Utah Home Foreclosure Laws
Learn about the foreclosure process in Utah, including required foreclosure notices, your right to get the home back before the sale, and more.
If you’re a homeowner facing foreclosure in Utah, the process will most likely be nonjudicial. To find out what this means for you, keep reading and learn some of the key features of Utah’s nonjudicial foreclosure law, including Utah’s rules regarding notice of the foreclosure, how long you’ll get to reinstate the loan before the sale, Utah’s deficiency law, citations to the statutes so you can read the law yourself, and more.
How to Find Utah’s Foreclosure Laws
The citations to Utah’s foreclosure statutes are:
- Utah Code Annotated Sections 57-1-19 through 57-1-34, and
- Utah Code Annotated Sections 78B-6-901 through 78B-6-906.
Key Features of Utah’s Foreclosure Laws
We’ve summarized important parts of Utah’s foreclosure laws below. You can find more detailed articles on various aspects of Utah foreclosure law in Nolo’s Utah Foreclosure Law Center.
Most Common Type of Foreclosure Procedure in Utah
Utah foreclosures tend to be nonjudicial, which means they happen outside of court. Judicial foreclosures, which go through the court system, are also possible. (Learn more about nonjudicial and judicial foreclosures.) Because foreclosures in Utah are typically nonjudicial, this article focuses on that process.
Notice of the Foreclosure
In Utah, a foreclosing lender must give three notices to the defaulting borrower: a notice of intent to file a notice of default, a notice of default, and a notice of sale.
Notice of intent to file a notice of default. Before the lender or servicer (the company that handles mortgage accounts on behalf of the lender) can officially start the foreclosure, it must mail the borrower a notice of intent to file a notice of default. The notice must include, among other things, information about who the borrower can contact to find out about obtaining a mortgage modification or other foreclosure relief, and provide 30 days to pay the amount due to cure the default and avoid the filing of a notice of default. Utah Code Ann. § 57-1-24.3. (To learn more about mortgage modifications and other forms of foreclosure relief, visit Nolo's Alternatives to Foreclosure area.)
Notice of default. To officially start the foreclosure, the trustee (the third party that administers nonjudicial foreclosures on behalf of the lender or servicer) records a notice of default in the county recorder’s office at least three months before giving a notice of sale. Utah Code Ann. § 57-1-24.
The trustee mails a copy of the notice of default to the borrower within ten days after the recording date (if the deed of trust includes a request for notice). Utah Code Ann. § 57-1-26(2)(a).
Notice of sale. The lender or trustee mails a copy of the notice of sale to the borrower at least 20 days before the sale (if the deed of trust includes a request for notice). Utah Code Ann. § 57-1-26(2)(b). The lender or trustee also:
- publishes the notice in a newspaper, and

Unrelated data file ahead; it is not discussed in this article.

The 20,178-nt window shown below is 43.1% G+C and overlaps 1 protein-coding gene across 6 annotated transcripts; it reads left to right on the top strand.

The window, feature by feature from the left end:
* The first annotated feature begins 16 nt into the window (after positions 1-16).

- posts the notice on the property at least 20 days before the sale. Utah Code Ann. § 57-1-25.
Special Foreclosure Protections in Utah
Utah's Service Members' Civil Relief Act provides various protections (including protections against foreclosure) to National Guard members serving full-time with a recognized military unit called into service by the governor for at least 30 days. Utah Code Ann. §§ 39-7-102, 39-7-115. Utah's protections are similar to the protections under the federal Servicemembers Civil Relief Act.
You Can Reinstate the Mortgage Before the Foreclosure Sale in Utah
“Reinstating” is when you catch up on the defaulted mortgage's missed payments (plus fees and costs) in order to stop a foreclosure. (Learn more about reinstatement to avoid foreclosure.)
In Utah, there is a three-month reinstatement period after the lender or trustee records the notice of default. Utah Code Ann. § 57-1-31.
Right of Redemption After Foreclosure in Utah
In some states, you can redeem (repurchase) your home within a certain period of time after the foreclosure. In Utah, foreclosed homeowners do not get the right to redeem the home after a nonjudicial foreclosure. Utah Code Ann. § 57-1-28(3). (To get details on redemption after a foreclosure in Utah, see Nolo’s article If I lose my home to foreclosure in Utah, can I get it back?)
Utah’s Deficiency Laws
When the total mortgage debt exceeds the foreclosure sale price, the difference is called a “deficiency.” Some states allow the lender to seek a personal judgment (called a “deficiency judgment”) against the borrower for this amount, while other states prohibit deficiency judgments with what are called anti-deficiency laws.
In Utah, the lender may obtain a deficiency judgment following a nonjudicial foreclosure if it files a lawsuit within three months after the foreclosure sale. Utah Code Ann. § 57-1-32. (For a summary of the deficiency law in Utah, see Utah Laws on Post-Foreclosure Deficiency.)
Notice to Leave After the Foreclosure Sale
If the homeowner doesn't vacate the home after a Utah foreclosure sale, the purchaser must give the foreclosed homeowner a notice to quit (leave) before initiating an eviction action. Utah Code Ann. §§ 78B-6-802.5, 78B-6-801(7).